Friday, April 20, 2012

1 2 3 o'clock 4 o'clock ROCK!

I hope you're ready for a little nostalgia because we can all use a little trip down memory lane once in a while!

Maybe you had to be a certain age to have grown up with them but even though there are no shops dedicated to it nor cookbooks singing its praises, the humble Rock Cake has survived. Ever since it was first made as a wartime treat in Great Britain (due to the lesser quantities of eggs required, a luxury during rationing), we have been able to buy these from almost every suburban cake store, some supermarkets and the odd patisserie.

Although this is the case, the quality of them differs from baker to baker and I have bought some truly disappointing ones. The best that I could find came from a patisserie but paying $4.50 for something the size of a flattened cupcake made my blood boil. After indulging a few times, I said to myself, they can't be that hard to make so I took up the challenge!

I searched the internet and found a recipe on that was originally sourced from Delicious Magazine's Valli Little. Hers is an orange flavoured one and there are many variations from pear & sultana to cinnamon & choc chip but to me a lemony rock cake, spread with good quality butter accompanying a cup of tea is the ultimate afternoon treat. I also don't like sultanas much so I substituted currants and was very happy with the result.

So here are my Rock Cake Jewels!

Start with the zest of 5 lemons

1 1/2 cups (225g) self raising flour
1 tsp baking powder
115g unsalted butter
115g currants (or sultanas)
70g finely minced mixed peel plus a handful of unminced for decoration
Zest of 5 medium sized lemons
1 tsp lemon essence or lemon oil (adjust according to taste)
75g caster sugar plus extra half cup for dusting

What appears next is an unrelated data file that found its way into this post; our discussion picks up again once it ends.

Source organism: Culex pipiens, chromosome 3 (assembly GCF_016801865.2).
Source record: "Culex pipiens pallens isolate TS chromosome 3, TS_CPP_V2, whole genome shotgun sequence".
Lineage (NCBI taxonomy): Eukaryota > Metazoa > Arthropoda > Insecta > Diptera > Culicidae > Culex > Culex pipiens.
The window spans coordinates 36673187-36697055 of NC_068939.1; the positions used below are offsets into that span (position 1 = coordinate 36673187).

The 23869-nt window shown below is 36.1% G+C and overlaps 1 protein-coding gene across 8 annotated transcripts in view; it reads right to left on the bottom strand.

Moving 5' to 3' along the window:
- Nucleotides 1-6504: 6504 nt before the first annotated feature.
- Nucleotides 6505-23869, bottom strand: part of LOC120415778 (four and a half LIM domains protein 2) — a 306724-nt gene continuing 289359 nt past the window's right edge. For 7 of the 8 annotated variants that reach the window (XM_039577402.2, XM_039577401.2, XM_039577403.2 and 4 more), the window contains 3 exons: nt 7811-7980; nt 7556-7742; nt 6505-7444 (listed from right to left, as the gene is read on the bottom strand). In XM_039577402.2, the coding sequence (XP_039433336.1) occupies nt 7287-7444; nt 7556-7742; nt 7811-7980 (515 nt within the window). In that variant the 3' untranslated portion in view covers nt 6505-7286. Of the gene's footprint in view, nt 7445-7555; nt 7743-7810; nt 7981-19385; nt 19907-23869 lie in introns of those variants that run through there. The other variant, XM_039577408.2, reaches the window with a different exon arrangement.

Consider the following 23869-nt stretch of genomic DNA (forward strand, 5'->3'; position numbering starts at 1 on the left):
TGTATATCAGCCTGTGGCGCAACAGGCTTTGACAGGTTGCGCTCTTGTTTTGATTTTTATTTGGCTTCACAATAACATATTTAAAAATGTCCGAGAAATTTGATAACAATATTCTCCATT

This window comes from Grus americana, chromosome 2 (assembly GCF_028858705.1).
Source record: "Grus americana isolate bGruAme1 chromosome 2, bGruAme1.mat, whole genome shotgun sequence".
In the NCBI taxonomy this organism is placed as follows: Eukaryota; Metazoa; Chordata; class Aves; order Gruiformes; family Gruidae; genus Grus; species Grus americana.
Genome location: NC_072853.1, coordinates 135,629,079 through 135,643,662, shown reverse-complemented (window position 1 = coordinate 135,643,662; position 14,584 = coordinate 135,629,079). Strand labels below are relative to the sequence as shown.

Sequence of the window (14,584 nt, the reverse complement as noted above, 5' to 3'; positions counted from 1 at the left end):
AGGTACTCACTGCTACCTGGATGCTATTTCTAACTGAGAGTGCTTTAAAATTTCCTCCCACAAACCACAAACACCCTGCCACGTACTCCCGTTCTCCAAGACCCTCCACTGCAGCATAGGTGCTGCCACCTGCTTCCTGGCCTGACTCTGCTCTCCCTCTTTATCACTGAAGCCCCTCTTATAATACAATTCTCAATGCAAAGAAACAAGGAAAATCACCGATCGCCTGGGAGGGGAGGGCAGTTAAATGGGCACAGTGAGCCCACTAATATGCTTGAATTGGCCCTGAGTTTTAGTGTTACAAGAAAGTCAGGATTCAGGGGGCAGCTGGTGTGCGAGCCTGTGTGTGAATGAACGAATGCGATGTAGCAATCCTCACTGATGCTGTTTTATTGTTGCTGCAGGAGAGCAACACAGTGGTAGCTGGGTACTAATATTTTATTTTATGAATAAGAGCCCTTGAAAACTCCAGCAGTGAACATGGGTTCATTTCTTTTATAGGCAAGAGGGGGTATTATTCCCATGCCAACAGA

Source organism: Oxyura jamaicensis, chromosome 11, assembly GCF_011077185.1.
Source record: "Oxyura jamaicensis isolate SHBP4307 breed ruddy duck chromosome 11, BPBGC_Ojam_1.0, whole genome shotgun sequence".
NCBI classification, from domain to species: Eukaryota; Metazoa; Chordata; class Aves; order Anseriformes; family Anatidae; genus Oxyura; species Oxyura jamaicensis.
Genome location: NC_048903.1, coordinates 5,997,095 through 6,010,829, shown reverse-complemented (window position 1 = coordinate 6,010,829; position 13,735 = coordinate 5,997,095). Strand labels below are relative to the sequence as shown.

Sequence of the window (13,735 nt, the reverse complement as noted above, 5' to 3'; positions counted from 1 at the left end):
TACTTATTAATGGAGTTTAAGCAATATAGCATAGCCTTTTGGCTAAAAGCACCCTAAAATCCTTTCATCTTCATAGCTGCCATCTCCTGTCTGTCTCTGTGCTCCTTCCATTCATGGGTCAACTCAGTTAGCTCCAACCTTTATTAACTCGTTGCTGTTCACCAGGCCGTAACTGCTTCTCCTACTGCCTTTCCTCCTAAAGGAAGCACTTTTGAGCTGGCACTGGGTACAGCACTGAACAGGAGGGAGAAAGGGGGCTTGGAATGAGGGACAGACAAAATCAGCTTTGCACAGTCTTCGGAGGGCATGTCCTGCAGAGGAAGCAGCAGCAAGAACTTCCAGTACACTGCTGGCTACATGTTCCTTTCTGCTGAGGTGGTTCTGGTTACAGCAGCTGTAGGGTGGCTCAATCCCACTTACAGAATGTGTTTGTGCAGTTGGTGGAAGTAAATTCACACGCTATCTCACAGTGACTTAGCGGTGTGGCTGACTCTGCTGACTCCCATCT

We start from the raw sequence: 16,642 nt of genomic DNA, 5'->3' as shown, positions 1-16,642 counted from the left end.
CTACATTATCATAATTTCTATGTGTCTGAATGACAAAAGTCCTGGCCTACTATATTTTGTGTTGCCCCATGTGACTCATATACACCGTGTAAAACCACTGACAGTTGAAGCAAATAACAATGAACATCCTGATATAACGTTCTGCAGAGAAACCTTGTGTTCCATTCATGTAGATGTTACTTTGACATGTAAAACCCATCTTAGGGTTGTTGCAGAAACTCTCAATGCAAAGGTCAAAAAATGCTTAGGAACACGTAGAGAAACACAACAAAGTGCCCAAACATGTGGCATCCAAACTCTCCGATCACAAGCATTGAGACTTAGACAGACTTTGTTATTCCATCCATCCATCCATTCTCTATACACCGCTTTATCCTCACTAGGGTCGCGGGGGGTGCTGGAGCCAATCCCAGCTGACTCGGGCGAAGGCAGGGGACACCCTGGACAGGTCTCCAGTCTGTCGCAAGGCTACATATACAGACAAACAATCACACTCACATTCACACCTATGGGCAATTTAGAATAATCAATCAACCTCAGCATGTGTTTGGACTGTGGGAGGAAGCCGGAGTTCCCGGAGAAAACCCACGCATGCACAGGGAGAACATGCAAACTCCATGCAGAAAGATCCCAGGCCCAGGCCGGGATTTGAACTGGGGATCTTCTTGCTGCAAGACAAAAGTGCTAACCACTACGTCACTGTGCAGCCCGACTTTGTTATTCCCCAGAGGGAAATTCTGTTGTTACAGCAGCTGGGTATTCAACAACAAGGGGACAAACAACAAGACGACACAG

2 eggs


Heat your oven to 180 degrees C (mine is a fan-forced oven so adjust the heat depending on your own oven)

Sift together the flour and baking powder

Rub the cubed butter into the flours until it resembles fine bread crumbs
Stir in the currants, minced peel and caster sugar until well mixed

Beat the two eggs with the lemon essence until mixed

Using a fork mix the egg mixture into the flour mixture and stir together until well mixed.

Put the extra caster sugar into a small flat dish large enough for dipping.

Using a large round spoon, scoop squash ball sized balls into your hand and dip the top into the extra caster sugar. Place on a baking sheet lined with baking paper, leaving enough room for the balls to expand.  (I fit 7 on a regular sized baking sheet). I squashed mine down a little too much in this batch.

Press some of the unminced peel onto the top of each cake and sprinkle with the leftover caster sugar.

Bake for 15-18 minutes or until golden on top.

Remove from the oven and cool on a rack (or if you can't wait, split one and eat hot with a little butter).
So what does one do with all the leftover peel-less lemons?
Why make lemonade of course! All I know is, I'll never have to buy another disappointing rock cake again!  :D


  1. Rock cakes were the first thing we ever made in home economics at school, so there's no way I'd buy one from a shop, and certainly not for $4.50! Love your fruity jewelled version.

  2. My favourite bit, apart from the very lemony cake is the double candied peel at the top, it goes extra chewy and the flavour is intensified by the baking, yum!

  3. It has been years since I ate a rock cake! I had almost forgotten about them what with all the cupcakes and macarons around so thank you for reminding us of them! :)

  4. Ah rocks cakes, such a blast from the past. Love your lemony take on them.